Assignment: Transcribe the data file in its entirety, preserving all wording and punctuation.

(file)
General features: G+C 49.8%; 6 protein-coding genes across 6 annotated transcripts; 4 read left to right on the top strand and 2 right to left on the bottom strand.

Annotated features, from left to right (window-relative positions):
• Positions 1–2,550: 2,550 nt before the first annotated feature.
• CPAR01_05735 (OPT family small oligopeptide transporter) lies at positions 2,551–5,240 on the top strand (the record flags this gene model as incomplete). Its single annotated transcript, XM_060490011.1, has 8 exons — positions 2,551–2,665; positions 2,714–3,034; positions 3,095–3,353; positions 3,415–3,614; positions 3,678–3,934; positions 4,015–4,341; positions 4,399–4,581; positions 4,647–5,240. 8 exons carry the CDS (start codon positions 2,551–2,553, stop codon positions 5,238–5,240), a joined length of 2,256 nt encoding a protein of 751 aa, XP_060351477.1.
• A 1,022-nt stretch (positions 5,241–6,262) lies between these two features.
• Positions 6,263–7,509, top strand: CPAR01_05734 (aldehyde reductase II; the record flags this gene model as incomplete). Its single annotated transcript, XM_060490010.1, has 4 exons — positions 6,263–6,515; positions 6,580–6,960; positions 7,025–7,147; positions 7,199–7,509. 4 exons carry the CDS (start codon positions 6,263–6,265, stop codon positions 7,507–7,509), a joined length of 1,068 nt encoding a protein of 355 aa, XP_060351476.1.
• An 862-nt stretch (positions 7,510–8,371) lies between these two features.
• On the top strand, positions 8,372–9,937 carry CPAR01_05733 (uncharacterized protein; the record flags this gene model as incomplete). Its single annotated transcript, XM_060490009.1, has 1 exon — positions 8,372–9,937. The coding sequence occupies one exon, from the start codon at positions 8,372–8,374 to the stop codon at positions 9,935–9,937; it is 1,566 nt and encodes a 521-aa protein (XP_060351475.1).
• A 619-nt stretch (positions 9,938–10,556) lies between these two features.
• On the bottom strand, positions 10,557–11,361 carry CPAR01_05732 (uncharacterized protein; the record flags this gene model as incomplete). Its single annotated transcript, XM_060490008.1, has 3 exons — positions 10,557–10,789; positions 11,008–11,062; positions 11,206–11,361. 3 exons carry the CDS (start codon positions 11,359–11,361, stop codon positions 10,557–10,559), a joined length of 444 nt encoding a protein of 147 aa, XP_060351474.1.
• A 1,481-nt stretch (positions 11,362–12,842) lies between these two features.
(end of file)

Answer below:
General features: G+C 49.8%; 6 protein-coding genes across 6 annotated transcripts; 4 read left to right on the top strand and 2 right to left on the bottom strand.

Annotated features, from left to right (window-relative positions):
• Positions 1–2,550: 2,550 nt before the first annotated feature.
• CPAR01_05735 (OPT family small oligopeptide transporter) lies at positions 2,551–5,240 on the top strand (the record flags this gene model as incomplete). Its single annotated transcript, XM_060490011.1, has 8 exons — positions 2,551–2,665; positions 2,714–3,034; positions 3,095–3,353; positions 3,415–3,614; positions 3,678–3,934; positions 4,015–4,341; positions 4,399–4,581; positions 4,647–5,240. 8 exons carry the CDS (start codon positions 2,551–2,553, stop codon positions 5,238–5,240), a joined length of 2,256 nt encoding a protein of 751 aa, XP_060351477.1.
• A 1,022-nt stretch (positions 5,241–6,262) lies between these two features.
• Positions 6,263–7,509, top strand: CPAR01_05734 (aldehyde reductase II; the record flags this gene model as incomplete). Its single annotated transcript, XM_060490010.1, has 4 exons — positions 6,263–6,515; positions 6,580–6,960; positions 7,025–7,147; positions 7,199–7,509. 4 exons carry the CDS (start codon positions 6,263–6,265, stop codon positions 7,507–7,509), a joined length of 1,068 nt encoding a protein of 355 aa, XP_060351476.1.
• An 862-nt stretch (positions 7,510–8,371) lies between these two features.
• On the top strand, positions 8,372–9,937 carry CPAR01_05733 (uncharacterized protein; the record flags this gene model as incomplete). Its single annotated transcript, XM_060490009.1, has 1 exon — positions 8,372–9,937. The coding sequence occupies one exon, from the start codon at positions 8,372–8,374 to the stop codon at positions 9,935–9,937; it is 1,566 nt and encodes a 521-aa protein (XP_060351475.1).
• A 619-nt stretch (positions 9,938–10,556) lies between these two features.
• On the bottom strand, positions 10,557–11,361 carry CPAR01_05732 (uncharacterized protein; the record flags this gene model as incomplete). Its single annotated transcript, XM_060490008.1, has 3 exons — positions 10,557–10,789; positions 11,008–11,062; positions 11,206–11,361. 3 exons carry the CDS (start codon positions 11,359–11,361, stop codon positions 10,557–10,559), a joined length of 444 nt encoding a protein of 147 aa, XP_060351474.1.
• A 1,481-nt stretch (positions 11,362–12,842) lies between these two features.